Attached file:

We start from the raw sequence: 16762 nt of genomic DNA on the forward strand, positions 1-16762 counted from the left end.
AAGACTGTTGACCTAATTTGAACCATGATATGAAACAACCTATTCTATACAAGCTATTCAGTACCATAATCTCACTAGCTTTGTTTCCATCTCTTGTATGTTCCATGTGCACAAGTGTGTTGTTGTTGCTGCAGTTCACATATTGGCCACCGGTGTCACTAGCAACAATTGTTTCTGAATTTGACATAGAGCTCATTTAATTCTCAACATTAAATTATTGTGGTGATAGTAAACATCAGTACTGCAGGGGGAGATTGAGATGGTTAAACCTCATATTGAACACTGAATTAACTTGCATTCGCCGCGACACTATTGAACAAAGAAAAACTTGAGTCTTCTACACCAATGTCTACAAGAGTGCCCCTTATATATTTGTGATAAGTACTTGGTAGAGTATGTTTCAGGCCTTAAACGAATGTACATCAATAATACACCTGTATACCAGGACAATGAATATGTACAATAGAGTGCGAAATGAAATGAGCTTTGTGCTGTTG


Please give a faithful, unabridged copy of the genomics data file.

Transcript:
We start from the raw sequence: 16762 nt of genomic DNA on the forward strand, positions 1-16762 counted from the left end.
AAGACTGTTGACCTAATTTGAACCATGATATGAAACAACCTATTCTATACAAGCTATTCAGTACCATAATCTCACTAGCTTTGTTTCCATCTCTTGTATGTTCCATGTGCACAAGTGTGTTGTTGTTGCTGCAGTTCACATATTGGCCACCGGTGTCACTAGCAACAATTGTTTCTGAATTTGACATAGAGCTCATTTAATTCTCAACATTAAATTATTGTGGTGATAGTAAACATCAGTACTGCAGGGGGAGATTGAGATGGTTAAACCTCATATTGAACACTGAATTAACTTGCATTCGCCGCGACACTATTGAACAAAGAAAAACTTGAGTCTTCTACACCAATGTCTACAAGAGTGCCCCTTATATATTTGTGATAAGTACTTGGTAGAGTATGTTTCAGGCCTTAAACGAATGTACATCAATAATACACCTGTATACCAGGACAATGAATATGTACAATAGAGTGCGAAATGAAATGAGCTTTGTGCTGTTG